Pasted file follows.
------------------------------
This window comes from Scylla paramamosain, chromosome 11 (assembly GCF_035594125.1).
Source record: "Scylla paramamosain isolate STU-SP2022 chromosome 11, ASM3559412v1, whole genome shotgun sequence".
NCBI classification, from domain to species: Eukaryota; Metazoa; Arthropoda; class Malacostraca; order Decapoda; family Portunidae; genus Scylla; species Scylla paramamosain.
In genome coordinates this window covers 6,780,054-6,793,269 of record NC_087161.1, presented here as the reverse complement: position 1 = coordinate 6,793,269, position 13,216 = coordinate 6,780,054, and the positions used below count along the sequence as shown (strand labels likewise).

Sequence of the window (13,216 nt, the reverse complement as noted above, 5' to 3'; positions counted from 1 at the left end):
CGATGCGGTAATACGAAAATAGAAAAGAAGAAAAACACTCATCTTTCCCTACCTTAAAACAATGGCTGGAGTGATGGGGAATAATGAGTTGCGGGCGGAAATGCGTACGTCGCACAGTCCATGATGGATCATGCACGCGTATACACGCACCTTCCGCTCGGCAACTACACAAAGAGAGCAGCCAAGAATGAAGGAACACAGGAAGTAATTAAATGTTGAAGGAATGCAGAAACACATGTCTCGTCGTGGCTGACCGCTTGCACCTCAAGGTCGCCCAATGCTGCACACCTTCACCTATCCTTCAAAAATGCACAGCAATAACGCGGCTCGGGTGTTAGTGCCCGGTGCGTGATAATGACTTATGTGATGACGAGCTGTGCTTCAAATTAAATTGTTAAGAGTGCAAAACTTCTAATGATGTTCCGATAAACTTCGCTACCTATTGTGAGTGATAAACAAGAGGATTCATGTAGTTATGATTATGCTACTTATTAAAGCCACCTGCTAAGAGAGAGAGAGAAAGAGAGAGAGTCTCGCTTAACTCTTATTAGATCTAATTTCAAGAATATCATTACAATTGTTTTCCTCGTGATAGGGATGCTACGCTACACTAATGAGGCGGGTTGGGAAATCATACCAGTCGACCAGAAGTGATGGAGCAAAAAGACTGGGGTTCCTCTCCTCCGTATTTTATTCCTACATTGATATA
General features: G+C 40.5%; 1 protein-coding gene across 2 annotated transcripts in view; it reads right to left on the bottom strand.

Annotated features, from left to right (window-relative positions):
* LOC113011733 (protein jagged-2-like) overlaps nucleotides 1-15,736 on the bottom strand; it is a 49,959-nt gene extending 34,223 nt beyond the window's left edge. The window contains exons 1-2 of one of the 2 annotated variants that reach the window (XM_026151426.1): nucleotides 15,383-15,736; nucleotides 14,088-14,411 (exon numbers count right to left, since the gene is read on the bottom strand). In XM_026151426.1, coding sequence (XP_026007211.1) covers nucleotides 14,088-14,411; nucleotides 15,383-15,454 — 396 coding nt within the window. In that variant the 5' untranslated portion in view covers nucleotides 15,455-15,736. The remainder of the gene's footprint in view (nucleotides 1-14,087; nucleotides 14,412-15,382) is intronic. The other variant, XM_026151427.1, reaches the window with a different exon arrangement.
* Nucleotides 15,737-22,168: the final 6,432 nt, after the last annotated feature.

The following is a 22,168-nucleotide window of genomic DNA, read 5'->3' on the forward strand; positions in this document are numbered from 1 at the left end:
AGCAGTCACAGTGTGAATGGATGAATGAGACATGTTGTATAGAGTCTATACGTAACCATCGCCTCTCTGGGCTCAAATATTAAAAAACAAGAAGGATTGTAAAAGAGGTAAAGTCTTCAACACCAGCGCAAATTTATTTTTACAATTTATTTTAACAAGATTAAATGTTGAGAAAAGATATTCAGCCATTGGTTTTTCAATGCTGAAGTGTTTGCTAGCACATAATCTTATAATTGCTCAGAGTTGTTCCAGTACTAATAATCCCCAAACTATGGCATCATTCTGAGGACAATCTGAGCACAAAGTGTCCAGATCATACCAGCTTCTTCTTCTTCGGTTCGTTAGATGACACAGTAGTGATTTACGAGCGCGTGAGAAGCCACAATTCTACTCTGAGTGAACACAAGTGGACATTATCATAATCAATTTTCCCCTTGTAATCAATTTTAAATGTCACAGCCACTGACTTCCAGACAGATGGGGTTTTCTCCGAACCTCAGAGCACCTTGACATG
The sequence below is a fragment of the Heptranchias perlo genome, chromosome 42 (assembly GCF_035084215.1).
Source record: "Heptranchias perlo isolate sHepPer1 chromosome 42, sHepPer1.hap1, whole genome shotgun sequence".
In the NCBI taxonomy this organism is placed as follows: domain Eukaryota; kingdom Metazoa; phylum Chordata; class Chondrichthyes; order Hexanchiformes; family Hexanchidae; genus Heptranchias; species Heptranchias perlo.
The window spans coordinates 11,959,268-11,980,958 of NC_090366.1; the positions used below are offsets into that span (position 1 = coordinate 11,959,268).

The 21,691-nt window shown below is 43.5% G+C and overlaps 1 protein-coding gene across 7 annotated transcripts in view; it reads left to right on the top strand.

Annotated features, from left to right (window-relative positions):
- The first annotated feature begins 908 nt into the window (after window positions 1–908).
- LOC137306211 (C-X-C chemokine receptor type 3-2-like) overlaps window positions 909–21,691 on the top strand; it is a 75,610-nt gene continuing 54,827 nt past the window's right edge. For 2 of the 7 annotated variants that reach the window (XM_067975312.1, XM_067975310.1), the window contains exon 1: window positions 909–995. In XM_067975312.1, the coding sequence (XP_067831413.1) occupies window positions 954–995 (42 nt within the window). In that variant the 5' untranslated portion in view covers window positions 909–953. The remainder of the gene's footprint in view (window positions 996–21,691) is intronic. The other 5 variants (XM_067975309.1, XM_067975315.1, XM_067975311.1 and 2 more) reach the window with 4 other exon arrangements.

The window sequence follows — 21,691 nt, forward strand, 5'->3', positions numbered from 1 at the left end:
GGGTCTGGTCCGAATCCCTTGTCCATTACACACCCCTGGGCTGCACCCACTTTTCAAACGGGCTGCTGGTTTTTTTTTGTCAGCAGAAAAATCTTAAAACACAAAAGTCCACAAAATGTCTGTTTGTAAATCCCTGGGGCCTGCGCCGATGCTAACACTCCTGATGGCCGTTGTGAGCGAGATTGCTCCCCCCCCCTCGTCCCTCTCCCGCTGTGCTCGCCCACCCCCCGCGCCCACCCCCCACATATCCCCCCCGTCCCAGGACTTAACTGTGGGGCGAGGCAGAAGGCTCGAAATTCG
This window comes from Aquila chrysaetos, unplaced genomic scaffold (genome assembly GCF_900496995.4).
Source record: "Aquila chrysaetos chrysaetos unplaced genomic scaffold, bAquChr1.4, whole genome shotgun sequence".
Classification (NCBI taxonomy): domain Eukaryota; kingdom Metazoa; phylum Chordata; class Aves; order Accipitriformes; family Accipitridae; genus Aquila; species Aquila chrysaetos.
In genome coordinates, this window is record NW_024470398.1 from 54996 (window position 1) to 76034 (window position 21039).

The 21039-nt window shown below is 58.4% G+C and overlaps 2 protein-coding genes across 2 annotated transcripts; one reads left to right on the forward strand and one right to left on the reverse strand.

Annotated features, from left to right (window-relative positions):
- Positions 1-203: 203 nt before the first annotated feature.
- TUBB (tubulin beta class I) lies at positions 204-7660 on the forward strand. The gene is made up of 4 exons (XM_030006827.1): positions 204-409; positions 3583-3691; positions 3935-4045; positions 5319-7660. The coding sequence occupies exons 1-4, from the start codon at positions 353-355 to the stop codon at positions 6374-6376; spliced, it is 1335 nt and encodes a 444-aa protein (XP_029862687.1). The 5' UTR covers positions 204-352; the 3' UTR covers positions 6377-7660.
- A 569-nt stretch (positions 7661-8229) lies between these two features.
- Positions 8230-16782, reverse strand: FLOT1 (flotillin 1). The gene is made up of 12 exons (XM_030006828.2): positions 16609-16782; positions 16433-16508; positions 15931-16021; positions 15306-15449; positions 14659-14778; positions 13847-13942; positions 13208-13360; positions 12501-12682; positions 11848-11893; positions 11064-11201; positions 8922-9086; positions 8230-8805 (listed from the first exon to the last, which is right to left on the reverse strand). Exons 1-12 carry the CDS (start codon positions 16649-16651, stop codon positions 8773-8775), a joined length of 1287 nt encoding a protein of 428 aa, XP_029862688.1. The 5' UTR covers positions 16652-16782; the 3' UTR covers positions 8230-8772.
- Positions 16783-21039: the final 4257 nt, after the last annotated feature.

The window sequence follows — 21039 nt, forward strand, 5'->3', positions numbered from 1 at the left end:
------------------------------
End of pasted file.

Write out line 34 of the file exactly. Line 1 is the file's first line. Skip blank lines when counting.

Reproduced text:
The window sequence follows — 21039 nt, forward strand, 5'->3', positions numbered from 1 at the left end: